Breezebrowser is still my favourite software for editing my pictures and deciding which to keep or delete. I can work faster with this bit of software than any other I have seen, but since buying the EOS 1d Mk1v I have noticed how much slower it runs. It is especially noticeable when I bring four pictures up at once for comparison, which I do a lot. They take far too long to load and I was a bit slow to realise why.
The embedded jpgs within the raw files are much larger than on earlier Canon cameras. Breezebrowser uses these embedded jpgs rather than the raw file itself to display an image. I can’t see a setting in the cameras custom functions where the embedded jpg size can be altered, but have found a workaround that speeds things up. I am now shooting in raw mode plus small jpg setting on the camera. Then within Breezebrowsers Preferences/Image Display I have the raw and jpg files linked. When Breezebrowser views the images now it loads the smaller jpg file rather than the larger embedded jpg and things are back to the same speed I am used to.
On a recent two month trip to Spain one of the commonest birds around was the little egret. A large bird, that is often easy to approach, especially from the car. Despite this I only photographed them once during the whole trip. The reason is that it is not just the bird that makes a picture. The background, foreground, overall colours and lighting are vital and if they are not right I do not pick the camera up.
The above picture is not one I would normally take. The background is dark, causing exposure problems with a white bird as the contrast is high. Generally the settings are not very interesting.
Eventually I did come across one in ideal conditions. It was on a beach in the Ebro Delta wading in shallow water. Importantly there was little wind, which kept the water smooth and the sun was coming directly over my shoulder as I approached. Although no longer close to dawn when the light would be even better the sun was still low enough to the horizon for nice light conditions.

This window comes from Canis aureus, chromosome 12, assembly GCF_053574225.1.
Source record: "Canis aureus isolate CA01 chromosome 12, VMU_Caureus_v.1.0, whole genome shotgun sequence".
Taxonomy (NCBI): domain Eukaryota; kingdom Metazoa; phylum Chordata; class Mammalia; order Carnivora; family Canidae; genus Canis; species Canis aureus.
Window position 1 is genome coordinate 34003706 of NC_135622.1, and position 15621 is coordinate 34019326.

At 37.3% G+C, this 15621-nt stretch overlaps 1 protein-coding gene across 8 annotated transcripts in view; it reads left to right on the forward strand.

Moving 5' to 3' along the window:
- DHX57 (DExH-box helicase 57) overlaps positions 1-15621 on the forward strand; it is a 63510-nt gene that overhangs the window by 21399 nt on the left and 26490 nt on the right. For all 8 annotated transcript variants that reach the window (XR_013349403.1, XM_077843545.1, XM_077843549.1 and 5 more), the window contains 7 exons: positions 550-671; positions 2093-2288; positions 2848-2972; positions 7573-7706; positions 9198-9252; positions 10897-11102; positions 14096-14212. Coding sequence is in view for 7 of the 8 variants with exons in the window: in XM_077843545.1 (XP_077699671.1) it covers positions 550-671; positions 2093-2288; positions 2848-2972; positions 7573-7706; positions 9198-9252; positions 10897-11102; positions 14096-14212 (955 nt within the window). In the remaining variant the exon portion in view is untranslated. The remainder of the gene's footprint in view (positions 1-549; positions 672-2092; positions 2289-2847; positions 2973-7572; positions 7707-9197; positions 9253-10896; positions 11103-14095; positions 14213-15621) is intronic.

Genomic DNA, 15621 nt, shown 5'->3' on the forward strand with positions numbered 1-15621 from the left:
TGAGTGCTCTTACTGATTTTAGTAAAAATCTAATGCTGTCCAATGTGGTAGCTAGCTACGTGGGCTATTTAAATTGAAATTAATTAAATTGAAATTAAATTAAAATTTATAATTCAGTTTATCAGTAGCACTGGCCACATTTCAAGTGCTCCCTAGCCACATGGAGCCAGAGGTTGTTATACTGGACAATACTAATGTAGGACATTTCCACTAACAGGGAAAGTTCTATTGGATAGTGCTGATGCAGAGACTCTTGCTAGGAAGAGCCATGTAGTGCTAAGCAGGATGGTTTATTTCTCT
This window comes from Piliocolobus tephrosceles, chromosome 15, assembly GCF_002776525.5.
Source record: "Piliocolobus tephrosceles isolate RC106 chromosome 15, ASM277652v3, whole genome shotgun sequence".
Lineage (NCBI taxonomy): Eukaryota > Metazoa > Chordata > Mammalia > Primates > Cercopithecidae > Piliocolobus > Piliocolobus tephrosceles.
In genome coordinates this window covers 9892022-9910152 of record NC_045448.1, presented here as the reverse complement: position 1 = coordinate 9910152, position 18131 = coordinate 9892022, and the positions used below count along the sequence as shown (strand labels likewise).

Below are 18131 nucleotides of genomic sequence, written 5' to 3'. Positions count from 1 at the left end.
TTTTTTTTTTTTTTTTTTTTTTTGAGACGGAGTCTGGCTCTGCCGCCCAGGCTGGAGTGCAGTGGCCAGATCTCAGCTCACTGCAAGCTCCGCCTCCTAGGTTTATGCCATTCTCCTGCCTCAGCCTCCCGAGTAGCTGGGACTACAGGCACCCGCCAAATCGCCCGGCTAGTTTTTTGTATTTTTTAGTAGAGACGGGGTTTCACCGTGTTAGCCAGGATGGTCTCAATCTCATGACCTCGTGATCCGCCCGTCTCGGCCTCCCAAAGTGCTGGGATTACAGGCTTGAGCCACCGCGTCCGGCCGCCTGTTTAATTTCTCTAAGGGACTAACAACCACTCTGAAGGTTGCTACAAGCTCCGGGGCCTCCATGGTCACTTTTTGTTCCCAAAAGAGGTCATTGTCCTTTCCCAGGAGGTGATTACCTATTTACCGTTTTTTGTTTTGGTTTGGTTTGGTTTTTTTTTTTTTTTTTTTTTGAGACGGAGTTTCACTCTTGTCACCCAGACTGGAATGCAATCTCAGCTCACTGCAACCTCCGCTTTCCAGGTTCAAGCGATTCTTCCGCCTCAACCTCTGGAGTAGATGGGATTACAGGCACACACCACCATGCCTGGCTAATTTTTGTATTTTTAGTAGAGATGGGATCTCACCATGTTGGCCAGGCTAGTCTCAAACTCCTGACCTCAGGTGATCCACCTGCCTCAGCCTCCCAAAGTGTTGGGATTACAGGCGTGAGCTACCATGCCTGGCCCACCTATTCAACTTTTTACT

It was not possible to get close in the car as the sand was soft. During my week there I towed three Spanish cars out of the sand on this beach, but unusually for me managed to avoid getting stuck myself. The egret was moving slowly left to right along the beach, fishing as it went. I parked 50 metres down the track in the direction the bird was moving, ran across the beach with my 600mm and a bean bag and lay flat on the sand and waited. This is much better than trying to stalk the bird. He is now edging towards me and I am motionless. Because I am low down I offer far less threat and when the bird finally passed me he was close enough to photograph with a 200mm lens. Before he got that close however I had perhaps 30 seconds to shoot pictures. As ever the low angle helps separate the bird from the background and makes the bird look more dramatic.
The blue water was still a little darker than the bird so I dialled in – 2/3rd compensation as I shoot in the Evaluative mode that exposes for the whole picture.